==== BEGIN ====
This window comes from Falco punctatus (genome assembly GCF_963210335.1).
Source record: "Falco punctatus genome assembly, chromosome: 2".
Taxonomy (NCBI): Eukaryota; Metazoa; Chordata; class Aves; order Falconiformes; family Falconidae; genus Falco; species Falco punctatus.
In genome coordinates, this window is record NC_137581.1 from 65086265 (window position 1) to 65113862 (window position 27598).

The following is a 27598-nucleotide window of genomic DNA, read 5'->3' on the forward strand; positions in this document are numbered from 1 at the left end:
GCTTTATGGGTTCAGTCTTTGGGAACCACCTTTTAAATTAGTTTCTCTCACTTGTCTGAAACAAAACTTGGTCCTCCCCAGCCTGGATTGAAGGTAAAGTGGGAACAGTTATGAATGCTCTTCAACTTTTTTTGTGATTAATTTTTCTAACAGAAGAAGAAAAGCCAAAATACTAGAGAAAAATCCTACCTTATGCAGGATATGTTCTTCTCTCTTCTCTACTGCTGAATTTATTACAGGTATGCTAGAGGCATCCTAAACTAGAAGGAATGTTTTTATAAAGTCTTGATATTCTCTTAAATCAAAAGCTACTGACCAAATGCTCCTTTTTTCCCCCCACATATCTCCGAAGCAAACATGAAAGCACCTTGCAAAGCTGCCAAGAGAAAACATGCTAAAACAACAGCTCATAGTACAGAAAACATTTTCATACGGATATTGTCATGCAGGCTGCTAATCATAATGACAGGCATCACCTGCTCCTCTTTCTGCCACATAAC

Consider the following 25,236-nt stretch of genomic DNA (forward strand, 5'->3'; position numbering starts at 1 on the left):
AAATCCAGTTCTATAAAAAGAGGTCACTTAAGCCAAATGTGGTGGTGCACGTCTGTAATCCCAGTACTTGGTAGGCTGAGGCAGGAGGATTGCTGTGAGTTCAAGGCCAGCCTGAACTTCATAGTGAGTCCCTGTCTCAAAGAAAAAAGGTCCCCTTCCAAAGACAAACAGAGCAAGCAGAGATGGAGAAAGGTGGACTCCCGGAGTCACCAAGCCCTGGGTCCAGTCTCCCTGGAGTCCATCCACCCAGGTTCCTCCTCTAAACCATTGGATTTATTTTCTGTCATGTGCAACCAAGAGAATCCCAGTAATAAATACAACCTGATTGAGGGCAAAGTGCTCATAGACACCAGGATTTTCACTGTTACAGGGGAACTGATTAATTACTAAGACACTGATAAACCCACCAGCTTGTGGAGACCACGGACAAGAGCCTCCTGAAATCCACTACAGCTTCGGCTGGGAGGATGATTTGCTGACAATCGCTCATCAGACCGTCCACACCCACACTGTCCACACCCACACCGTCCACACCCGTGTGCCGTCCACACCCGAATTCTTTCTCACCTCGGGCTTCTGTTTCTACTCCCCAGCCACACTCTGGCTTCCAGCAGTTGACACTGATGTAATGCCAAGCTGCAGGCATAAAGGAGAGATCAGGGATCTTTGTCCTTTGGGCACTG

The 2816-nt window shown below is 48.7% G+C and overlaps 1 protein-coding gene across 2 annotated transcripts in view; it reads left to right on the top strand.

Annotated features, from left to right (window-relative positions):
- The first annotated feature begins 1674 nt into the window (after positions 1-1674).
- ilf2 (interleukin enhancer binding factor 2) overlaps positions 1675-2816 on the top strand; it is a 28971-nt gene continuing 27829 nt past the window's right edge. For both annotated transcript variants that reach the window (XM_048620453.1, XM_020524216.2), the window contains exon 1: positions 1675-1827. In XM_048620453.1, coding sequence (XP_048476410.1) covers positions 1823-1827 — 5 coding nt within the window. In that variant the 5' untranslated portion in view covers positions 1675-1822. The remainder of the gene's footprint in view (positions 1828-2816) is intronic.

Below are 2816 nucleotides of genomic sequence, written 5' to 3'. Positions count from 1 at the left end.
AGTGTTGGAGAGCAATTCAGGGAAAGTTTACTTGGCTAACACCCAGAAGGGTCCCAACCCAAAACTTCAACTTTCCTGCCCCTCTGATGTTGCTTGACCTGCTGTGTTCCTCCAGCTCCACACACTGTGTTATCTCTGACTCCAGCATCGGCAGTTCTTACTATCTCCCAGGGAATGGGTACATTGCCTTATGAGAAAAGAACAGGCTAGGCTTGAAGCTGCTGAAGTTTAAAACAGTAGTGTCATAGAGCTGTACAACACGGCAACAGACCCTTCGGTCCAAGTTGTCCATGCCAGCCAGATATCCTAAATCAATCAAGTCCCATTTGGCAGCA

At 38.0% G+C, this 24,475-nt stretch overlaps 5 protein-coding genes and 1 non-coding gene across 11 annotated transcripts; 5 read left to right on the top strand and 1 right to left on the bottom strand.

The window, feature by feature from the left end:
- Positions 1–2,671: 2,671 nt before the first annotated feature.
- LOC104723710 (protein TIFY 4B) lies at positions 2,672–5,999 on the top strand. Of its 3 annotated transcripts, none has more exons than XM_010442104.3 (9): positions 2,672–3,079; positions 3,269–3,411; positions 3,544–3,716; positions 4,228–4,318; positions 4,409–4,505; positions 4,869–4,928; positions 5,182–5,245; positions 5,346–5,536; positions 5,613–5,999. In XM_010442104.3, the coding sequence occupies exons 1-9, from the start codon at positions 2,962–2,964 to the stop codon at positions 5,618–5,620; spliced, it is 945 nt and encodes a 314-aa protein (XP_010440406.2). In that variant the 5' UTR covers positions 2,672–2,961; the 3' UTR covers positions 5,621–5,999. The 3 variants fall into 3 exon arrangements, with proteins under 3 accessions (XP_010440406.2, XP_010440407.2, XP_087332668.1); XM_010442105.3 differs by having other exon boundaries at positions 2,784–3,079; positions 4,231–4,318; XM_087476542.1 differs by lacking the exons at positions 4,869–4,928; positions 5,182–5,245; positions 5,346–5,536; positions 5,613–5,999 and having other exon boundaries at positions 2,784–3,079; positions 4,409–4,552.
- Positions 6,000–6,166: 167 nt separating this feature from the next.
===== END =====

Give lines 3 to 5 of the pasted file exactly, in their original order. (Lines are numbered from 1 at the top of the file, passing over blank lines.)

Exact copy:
Taxonomy (NCBI): Eukaryota; Metazoa; Chordata; class Aves; order Falconiformes; family Falconidae; genus Falco; species Falco punctatus.
In genome coordinates, this window is record NC_137581.1 from 65086265 (window position 1) to 65113862 (window position 27598).

The following is a 27598-nucleotide window of genomic DNA, read 5'->3' on the forward strand; positions in this document are numbered from 1 at the left end: